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A fifth of health and social care workers test positive for the virus

More than one in five of health and social care workers in Somerset tested for Covid-19 in April had the virus, figures have revealed.

And deaths among people placed in care homes by the council last month  were around 50 per cent  higher than the April average for recent years.

The measure indicates 32 additional deaths among council-funded care home residents in April compared to a rolling average over the last three years, but does not confirm how many deaths were caused by coronavirus.

The total number of deaths was 98, compared to 66 on average in previous years.

Somerset County Council has published a breakdown of the number of front-line staff members that have been tested, as part of the government drive to expand testing.

Just under 1,000 employees have been tested for covid-19 in April, with more than 20 per cent testing positive.

The testing breakdown was published by a virtual meeting of the council’s adults and health scrutiny committee on Wednesday morning (May 6).

As of April 25 (the most recent figures available), 945 health and social care employees have been tested in local testing centres across Somerset.

Of these, 197 unfortunately tested positive for the virus – the equivalent of 21 per cent, or just over one in five people.

Of the remainder, 699 tested negative (74 per cent), 43 results had yet to be confirmed, five people’s results were “indeterminate” (i.e. neither positive nor negative) and one person’s result was “inhibitory”.

The largest proportion of staff tested (466 out of 945, or 49 per cent) worked for the Somerset NHS Foundation Trust, which runs Musgrove Park Hospital in Taunton along with the county’s community hospitals and minor injury units.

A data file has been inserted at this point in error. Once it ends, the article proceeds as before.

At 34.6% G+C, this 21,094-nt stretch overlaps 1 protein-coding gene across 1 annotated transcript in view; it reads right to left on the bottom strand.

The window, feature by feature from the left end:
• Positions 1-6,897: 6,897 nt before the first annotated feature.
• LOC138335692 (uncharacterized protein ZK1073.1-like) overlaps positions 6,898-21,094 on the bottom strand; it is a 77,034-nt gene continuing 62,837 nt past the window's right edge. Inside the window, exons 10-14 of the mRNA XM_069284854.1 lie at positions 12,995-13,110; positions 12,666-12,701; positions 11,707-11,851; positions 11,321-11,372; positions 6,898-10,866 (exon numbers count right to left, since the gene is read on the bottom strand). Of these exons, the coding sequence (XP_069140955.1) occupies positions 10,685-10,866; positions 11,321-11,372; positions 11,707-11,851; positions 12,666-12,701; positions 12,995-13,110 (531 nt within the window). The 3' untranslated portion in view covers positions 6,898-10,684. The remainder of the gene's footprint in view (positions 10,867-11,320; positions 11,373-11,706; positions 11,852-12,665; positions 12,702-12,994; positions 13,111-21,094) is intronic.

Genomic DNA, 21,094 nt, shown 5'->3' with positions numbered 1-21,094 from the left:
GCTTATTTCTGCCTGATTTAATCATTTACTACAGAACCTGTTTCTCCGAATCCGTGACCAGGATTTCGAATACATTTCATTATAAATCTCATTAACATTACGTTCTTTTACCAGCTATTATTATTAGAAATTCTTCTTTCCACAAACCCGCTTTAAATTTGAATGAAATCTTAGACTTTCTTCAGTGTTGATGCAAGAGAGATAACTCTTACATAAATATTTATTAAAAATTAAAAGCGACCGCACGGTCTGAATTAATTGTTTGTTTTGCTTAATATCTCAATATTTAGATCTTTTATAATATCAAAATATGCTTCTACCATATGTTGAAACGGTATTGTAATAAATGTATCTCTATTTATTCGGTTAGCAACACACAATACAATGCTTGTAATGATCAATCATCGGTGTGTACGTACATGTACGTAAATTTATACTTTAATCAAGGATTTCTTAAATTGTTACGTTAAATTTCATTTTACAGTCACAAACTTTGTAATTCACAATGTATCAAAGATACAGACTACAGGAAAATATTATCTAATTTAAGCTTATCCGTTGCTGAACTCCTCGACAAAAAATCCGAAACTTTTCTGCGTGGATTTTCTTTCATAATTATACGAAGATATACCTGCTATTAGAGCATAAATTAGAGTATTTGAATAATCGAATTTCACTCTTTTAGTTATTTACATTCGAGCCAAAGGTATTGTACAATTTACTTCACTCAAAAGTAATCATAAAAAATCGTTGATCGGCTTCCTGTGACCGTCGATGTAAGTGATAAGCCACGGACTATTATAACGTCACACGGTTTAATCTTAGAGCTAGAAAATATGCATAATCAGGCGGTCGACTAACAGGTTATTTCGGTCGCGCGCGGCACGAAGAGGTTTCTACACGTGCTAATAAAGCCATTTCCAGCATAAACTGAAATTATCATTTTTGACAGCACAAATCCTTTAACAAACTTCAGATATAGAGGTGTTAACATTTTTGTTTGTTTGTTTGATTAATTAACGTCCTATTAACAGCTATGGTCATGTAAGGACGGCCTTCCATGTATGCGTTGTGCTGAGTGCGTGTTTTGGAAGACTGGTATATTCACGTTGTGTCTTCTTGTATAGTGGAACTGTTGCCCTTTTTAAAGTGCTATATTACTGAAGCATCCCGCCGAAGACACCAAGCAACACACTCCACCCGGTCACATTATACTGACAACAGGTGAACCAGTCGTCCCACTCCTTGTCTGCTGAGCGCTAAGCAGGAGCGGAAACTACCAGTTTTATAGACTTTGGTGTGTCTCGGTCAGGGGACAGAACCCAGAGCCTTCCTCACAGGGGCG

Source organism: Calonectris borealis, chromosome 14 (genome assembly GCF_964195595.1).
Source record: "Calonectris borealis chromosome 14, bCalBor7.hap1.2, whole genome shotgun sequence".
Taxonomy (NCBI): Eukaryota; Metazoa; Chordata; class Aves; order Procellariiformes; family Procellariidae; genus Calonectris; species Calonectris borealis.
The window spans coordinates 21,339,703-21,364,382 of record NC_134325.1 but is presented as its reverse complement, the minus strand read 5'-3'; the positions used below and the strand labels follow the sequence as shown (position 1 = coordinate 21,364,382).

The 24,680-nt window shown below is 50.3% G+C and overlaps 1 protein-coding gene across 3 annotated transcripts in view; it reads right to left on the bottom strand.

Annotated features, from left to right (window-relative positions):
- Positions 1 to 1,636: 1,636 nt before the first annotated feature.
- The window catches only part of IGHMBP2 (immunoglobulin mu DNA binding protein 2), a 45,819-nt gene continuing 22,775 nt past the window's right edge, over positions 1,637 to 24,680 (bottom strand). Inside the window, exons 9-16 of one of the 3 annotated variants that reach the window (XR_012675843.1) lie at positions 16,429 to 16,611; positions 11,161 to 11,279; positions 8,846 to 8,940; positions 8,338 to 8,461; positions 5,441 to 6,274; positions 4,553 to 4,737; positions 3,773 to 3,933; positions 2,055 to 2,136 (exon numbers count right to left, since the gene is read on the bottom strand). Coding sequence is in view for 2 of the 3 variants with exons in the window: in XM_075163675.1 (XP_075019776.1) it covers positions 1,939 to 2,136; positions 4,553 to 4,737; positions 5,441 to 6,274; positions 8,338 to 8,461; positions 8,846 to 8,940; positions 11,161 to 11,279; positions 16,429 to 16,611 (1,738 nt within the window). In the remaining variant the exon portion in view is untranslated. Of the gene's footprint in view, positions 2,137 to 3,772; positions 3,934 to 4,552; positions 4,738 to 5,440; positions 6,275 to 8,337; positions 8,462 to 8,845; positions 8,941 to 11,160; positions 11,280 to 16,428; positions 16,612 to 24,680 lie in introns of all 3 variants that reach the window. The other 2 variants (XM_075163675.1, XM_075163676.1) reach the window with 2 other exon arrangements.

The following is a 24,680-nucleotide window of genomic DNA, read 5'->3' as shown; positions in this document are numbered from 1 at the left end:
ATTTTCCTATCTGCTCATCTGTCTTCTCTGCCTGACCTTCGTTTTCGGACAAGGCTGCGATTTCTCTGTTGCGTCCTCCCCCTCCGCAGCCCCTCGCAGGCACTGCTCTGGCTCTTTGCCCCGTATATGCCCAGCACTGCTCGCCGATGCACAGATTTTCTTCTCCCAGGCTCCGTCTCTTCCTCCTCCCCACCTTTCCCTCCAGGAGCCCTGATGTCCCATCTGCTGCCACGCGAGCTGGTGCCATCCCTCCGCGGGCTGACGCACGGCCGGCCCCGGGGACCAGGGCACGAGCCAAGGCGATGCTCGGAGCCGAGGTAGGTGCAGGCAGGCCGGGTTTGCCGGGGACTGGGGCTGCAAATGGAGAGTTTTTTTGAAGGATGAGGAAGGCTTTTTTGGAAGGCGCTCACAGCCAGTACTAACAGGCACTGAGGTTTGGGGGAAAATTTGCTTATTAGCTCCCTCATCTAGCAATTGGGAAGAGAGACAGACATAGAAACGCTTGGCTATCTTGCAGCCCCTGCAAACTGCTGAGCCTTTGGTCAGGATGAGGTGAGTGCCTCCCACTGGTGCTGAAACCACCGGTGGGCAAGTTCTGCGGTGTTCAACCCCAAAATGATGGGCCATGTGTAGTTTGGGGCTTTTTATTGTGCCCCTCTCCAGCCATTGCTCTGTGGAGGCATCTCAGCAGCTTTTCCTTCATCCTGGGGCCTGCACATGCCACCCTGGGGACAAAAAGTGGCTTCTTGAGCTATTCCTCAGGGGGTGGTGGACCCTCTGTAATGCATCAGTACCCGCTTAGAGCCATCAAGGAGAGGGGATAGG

Yeovil Hospital saw 131 of its employees tested, with a further 205 being staff working in care homes.

The remaining 143 individuals tested came from primary care (including GPs – 87 tested), social care (21), the ambulance service (17), hospices (seven), community pharmacies (six) and one private healthcare facility (five).

Mel Lock, the council’s director of adult services, said the council’s new “admission avoidance and hospital discharge system” was ensuring acute hospitals could cope with the flow of patients.

She said: “Community health and social care teams are coordinating all care from a new hub, building on existing arrangements.

“This capacity has been expanded considerably in response to the current situation, with more rapid response, more home support, and additional intermediate bed capacity.”

As of April 28 (the most recent figures published by the council), 98 people who received council-funding placements in nursing homes had died – higher than the three-year rolling average of 66.

Ms Lock said: “Of course not all of these deaths were covid-related.”

The number of new permanent admissions to care homes has fallen compared to 12 months ago – though the number of temporary admissions has quadrupled in the same period.

The council said it is working on new ways of updating the public about the number of cases logged and the number of tests taken.

Director of public health Trudi Grant said: “We are working on developing a dashboard for the public that will track things in Somerset.

“That is just being finished off at the moment.”

By Daniel Mumby, local democracy reporting partnership

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